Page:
Fall vegetables offer a bounty of color, flavor, and nutrition. The vegetables that are in season in the fall include pumpkins and squashes of all sorts (my favorites are kabocha, butternut, and red kuri), cauliflower, all the potatoes, and hearty greens like collards and kale, which do quite well in cooler weather. Other autumn favorites include carrots, cabbage, Brussels sprouts, and gorgeous beets in all colors.
For all veggies, growing time depends on your local climate. Better Homes and Gardens reminds us that we need to plant our fall gardens based on the expected date of the first frost and then count backward based on the vegetable you want to plant. Add about two weeks extra to account for the decreased daylight hours.
Lettuce can be planted 4-8 weeks before the first frost and sometimes even into frosty weather if you have cold frames.
Choose hardy varieties that can withstand the cooler temperatures and even then, you might want to choose cold frames to extend their season. Chris at Vegetable Gardener recommends the following lettuce for fall growing. I’m sure these are all delicious, but I mostly love these fun names:
- ‘Mascara’—loose leaf
- ‘Drunken Woman Frizzy-Headed’—loose leaf
- ‘Rouge d’Hiver’—romaine
- ‘Merveille des Quatre Saisons’ (Marvel of Four Seasons)—bibb
- ‘May Queen’—butterhead
- ‘Speckled Bibb’—butterhead
- ‘Grand Rapids’—loose leaf
- ‘Black-seeded Simpson’—loose leaf
Collards, Cabbage, and Kale
Cabbage, kale, and collards will do well and actually sweeten in cooler weather. These sturdy plants can grow through the summer season and will continue to grow much further into the year, and if you’re lucky, through multiple seasons.
Hardier varieties, like collards, thrive in temperatures from 40º-65ºF. Although, I have a very healthy collard plant in my backyard in Honolulu! Collards will germinate in soil as cool as 45 degrees Fahrenheit, so you can keep planting through the fall months if your soil is right. Others, like Red Russian kale, can even grow through the winter.
Since cauliflower doesn’t produce those gorgeous white heads until autumn, it’s a classic fall vegetable and one of my favorites. It tends to be a bit persnickety when it comes to temperature, and perhaps that accounts for the high cost at the grocery store.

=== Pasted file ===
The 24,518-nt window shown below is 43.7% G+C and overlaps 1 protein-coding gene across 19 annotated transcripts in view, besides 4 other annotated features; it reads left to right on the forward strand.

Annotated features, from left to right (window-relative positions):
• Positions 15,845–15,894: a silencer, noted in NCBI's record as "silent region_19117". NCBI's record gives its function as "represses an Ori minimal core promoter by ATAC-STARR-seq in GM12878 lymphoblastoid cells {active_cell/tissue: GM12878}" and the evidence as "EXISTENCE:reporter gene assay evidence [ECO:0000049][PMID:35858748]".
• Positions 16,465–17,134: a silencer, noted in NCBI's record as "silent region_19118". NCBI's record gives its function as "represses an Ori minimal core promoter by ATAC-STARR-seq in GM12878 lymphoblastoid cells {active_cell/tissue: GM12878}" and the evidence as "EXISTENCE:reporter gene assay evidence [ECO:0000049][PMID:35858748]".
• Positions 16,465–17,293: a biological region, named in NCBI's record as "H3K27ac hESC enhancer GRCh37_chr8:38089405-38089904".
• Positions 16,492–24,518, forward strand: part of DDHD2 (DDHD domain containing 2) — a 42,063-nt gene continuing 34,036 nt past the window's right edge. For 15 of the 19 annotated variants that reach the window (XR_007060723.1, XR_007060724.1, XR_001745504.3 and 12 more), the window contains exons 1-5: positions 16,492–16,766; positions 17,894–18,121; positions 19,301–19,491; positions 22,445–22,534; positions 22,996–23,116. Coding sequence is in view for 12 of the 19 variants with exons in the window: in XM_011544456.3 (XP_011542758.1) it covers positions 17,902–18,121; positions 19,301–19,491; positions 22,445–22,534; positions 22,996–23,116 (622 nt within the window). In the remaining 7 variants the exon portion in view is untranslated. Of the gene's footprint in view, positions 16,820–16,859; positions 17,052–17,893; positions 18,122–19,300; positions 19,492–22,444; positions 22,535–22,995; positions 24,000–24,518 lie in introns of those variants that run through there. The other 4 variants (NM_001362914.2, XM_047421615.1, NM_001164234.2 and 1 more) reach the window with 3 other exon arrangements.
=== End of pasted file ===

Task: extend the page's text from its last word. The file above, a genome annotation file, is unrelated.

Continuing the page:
Farmer’s Almanac explains that cauliflower needs average temperatures of about 60 degrees Fahrenheit, so usually about 6-8 weeks before the fall frost. Note that full heads might take up to 85 days from transplant, so this is a good one to practice planning ahead.
Carrots can grow all through the season but are really delicious when harvested in the fall. Good Housekeeping recommends sowing seeds about 2-3 months before frost, as most carrot varieties take about 70-80 days to mature.
But in warmer zones (Hardiness Zone 8 or higher), you can plant through the fall and winter.
Look at this gorgeous fresh produce at Culinary Table's deli! Grown and harvested daily from their organic kitchen garden. Photographed by #bstylinglife #fromtheearth #organic #freshproduce #gardentotable #vegetebles #homegrown #spinach #babymarrow #picoftheday #turnips #zucchini #deli #fitfam #photography #food #foodie #goodfood #healthyeating #foodstyling #foodphotography #foodpics #plantbased #instadaily #yummy #instafood #foodlife #lovefood #johannesburg #dailyfoodfeed
Turnips are great cool weather crops and will keep well through the winter, too. I like to use turnips in my homemade sauerkraut (along with beets and carrots) to ensure I’m sneaking this healthy vegetable into my diet.
You can eat both the greens (though they are quite bitter) and the roots, which have a strong pungent taste. Turnips can be sowed in late summer and into the fall for later-season harvests. Farmer’s Almanac recommends harvesting after the first frost, which makes them much sweeter!
Get your garlic in the ground before the first frost. Some say before the autumn equinox. Planting in the fall for next year gives the bulbs a bit of a head start for the longer days of spring and allows them be ready for harvest in later summer of next year.
Stress relief and anger management – that's what gardening is really about. . . . . #gardening #vegetable #veggies #pumpkin #bluepumpkin #bluehubbard #cucumber #sweetpumpkin #pumpkinpiepumpkin #squash #wintersquash #homegrown #natural #NOgmo #organic #mountaingardening #denvergarden #colorado #altitude #desert #butternutsquash #watermelon #melon #georgiacandysquash #plants #life #japanesesquash #stressreliever #foodie #angermanagement
While pumpkins are typical fall vegetables (technically they are a fruit!), they do not grow through the cool weather, so you need to plan ahead during spring and summer to ensure a good fall harvest of pumpkins and squashes. Follow these helpful instructions for growing pumpkins from the Old Farmer’s Almanac to ensure that you get the best pumpkin harvest each season.
For more information, and to be sure you’re planting at the right time, check out this excellent chart from Gilmour that details the timeline for planting fall vegetables:
|12 to 14 weeks before the first frost||Direct sow lettuce, radishes, and rutabagas. Start seeds for cabbage, kale, cauliflower, kohlrabi, and other brassicas indoors.|
|10 to 12 weeks before the first frost||Direct sow beets, carrots, and chard, plus another round of lettuce and radishes. Transplant seedlings for cabbage, kale, cauliflower, kohlrabi, and other brassicas outdoors.|
|8 to 10 weeks before the first frost||Direct sow spinach, arugula, turnips, mustard, Asian greens, and another round of lettuce and radishes (including winter radishes).|
|6 to 8 weeks before the first frost||Direct sow another round of spinach and radishes.|
|On or around the first frost||Direct sow garlic, onions, and shallots.|